New giant ocean sunfish species discovered

  • 20/07/2017
Marianne Nyegaard with the 'Hoodwinker' Sunfish.
Marianne Nyegaard with the 'Hoodwinker' Sunfish. Photo credit: Supplied/ Murdoch University

A new species of giant ocean sunfish has been discovered, the heaviest type of bony fish that can weigh over two tonnes and grow to three metres long.

The new species discovered by an Australian researcher has been named the hoodwinker (mola tecta).

Marianne Nyegaard, from Murdoch University in Perth, found the species while researching sunfish in the Indo-Pacific region as part of her PhD.

The species prefers cold water, and has so far been found around New Zealand, around the southeast coast of Australia, off Africa and southern Chile.

The latin name for the species is Mola tecta from the Latin tectus meaning 'disguised' or 'hidden', because the species has gone undiscovered for so long.

Ms Nyegaard began investigating after noticing genetic differences in sunfish samples from Australian and New Zealand longline fishery.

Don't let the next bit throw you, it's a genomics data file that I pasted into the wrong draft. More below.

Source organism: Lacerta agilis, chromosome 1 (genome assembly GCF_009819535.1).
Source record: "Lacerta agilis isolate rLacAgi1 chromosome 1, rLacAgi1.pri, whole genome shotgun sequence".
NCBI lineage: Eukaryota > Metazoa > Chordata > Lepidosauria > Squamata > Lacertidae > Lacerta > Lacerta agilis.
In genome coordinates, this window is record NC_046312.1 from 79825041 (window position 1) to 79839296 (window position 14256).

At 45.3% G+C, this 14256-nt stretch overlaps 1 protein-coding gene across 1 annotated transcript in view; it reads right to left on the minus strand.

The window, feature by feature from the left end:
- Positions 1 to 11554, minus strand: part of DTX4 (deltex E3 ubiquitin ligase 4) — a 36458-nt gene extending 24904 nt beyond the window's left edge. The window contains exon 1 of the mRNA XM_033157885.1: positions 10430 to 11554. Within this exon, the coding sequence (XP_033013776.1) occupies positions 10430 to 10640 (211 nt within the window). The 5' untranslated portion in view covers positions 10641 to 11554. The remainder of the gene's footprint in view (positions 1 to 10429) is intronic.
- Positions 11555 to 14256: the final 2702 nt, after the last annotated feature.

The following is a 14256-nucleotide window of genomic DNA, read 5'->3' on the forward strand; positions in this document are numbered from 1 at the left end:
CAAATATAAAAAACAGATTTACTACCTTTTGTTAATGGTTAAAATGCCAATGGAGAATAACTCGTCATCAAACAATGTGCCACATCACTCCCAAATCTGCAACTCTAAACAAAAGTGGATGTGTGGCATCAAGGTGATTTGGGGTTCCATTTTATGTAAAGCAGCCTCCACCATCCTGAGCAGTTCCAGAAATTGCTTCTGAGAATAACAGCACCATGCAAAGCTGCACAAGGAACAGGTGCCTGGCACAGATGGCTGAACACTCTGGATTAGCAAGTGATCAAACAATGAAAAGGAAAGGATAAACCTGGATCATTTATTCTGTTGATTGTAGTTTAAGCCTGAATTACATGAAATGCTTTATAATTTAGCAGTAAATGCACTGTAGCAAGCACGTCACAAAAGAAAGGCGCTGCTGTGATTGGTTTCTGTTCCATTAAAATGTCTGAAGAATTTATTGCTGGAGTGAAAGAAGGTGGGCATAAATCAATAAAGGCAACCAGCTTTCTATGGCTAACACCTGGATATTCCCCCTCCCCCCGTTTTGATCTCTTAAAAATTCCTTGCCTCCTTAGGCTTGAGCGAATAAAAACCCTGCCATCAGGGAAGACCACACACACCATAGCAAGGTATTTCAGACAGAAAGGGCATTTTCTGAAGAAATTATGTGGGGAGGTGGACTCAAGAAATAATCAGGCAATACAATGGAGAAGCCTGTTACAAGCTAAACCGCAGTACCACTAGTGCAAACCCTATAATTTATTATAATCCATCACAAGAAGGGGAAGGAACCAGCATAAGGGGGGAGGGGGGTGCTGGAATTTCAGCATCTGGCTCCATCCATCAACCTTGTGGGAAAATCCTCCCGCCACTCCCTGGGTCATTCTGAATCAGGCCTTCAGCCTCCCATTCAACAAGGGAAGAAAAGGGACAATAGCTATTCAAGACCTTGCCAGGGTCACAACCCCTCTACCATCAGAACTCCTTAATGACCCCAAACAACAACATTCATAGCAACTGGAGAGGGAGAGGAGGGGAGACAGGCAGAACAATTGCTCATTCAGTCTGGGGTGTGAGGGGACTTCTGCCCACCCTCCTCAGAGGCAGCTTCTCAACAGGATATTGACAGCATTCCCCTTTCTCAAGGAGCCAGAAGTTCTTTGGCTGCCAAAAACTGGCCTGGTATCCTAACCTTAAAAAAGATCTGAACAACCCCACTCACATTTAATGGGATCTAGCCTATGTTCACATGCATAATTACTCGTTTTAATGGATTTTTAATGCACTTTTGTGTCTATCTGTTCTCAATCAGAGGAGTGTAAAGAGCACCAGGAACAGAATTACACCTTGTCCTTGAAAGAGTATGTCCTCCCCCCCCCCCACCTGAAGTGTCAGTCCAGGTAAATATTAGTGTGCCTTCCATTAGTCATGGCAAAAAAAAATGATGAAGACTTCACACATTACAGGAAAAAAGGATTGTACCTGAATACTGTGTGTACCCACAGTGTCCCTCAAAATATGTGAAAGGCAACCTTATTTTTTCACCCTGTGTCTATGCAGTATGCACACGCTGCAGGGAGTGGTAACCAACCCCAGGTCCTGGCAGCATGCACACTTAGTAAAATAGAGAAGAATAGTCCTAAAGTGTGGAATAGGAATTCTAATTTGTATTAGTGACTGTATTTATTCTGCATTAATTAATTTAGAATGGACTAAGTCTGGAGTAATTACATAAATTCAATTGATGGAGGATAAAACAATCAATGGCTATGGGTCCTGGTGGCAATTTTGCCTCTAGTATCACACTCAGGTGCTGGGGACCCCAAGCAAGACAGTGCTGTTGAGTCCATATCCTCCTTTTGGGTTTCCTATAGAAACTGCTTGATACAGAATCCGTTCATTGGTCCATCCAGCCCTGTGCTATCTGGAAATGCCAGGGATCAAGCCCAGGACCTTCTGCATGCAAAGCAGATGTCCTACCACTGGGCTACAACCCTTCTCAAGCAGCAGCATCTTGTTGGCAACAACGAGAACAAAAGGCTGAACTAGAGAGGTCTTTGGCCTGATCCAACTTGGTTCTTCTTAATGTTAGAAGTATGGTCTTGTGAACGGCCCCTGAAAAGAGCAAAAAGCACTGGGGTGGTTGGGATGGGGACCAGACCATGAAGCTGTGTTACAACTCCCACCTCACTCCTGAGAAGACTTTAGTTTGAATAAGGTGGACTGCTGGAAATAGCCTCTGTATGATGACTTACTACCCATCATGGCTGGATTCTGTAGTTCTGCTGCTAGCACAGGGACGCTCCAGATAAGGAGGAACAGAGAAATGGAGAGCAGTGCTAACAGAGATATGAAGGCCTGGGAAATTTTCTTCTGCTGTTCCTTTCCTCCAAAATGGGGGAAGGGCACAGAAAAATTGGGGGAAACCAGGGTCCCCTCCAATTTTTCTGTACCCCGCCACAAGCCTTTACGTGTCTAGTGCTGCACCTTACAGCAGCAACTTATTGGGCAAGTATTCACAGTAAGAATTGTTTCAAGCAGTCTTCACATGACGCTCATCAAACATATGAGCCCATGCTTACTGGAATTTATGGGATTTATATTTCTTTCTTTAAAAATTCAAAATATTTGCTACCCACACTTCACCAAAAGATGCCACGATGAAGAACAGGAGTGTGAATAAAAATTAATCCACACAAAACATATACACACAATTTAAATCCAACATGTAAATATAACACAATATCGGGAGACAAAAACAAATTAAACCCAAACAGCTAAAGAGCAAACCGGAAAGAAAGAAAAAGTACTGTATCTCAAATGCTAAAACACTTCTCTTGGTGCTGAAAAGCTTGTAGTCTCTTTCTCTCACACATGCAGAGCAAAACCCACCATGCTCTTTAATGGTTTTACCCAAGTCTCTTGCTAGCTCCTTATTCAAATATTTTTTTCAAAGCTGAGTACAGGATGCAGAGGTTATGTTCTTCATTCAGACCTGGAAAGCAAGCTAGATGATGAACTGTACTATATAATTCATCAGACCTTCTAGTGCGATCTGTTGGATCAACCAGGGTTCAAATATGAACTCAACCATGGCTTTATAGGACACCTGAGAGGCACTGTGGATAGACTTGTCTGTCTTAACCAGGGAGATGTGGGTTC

"A Japanese research group first found genetic evidence of an unknown sunfish species in Australian waters 10 years ago, but the fish kept eluding the scientific community because we didn't know what it looked like," she said.

"Finding these fish and storing specimens for studies is a logistical nightmare due to their elusive nature and enormous size, so sunfish research is difficult at the best of times."

Over a three-year period she collected data from 27 specimens, travelling thousands of kilometres and relying on strangers to take samples of sunfish from remote beaches.

"The new species managed to evade discovery for nearly three centuries by 'hiding' in a messy history of sunfish taxonomy, partially because they are so difficult to preserve and study, even for natural history museums," Ms Nyegaard said.

Ms Nyegaard believes that the species feeds during deep dives, because their digestive tracts mostly contain salps - a deep sea creature loosely similar to a jellyfish.

The research was collaborative effort between Murdoch University, the Museum of New Zealand Te Papa Tongarewa, the University of Otago, Hiroshima University and the University of Tokyo.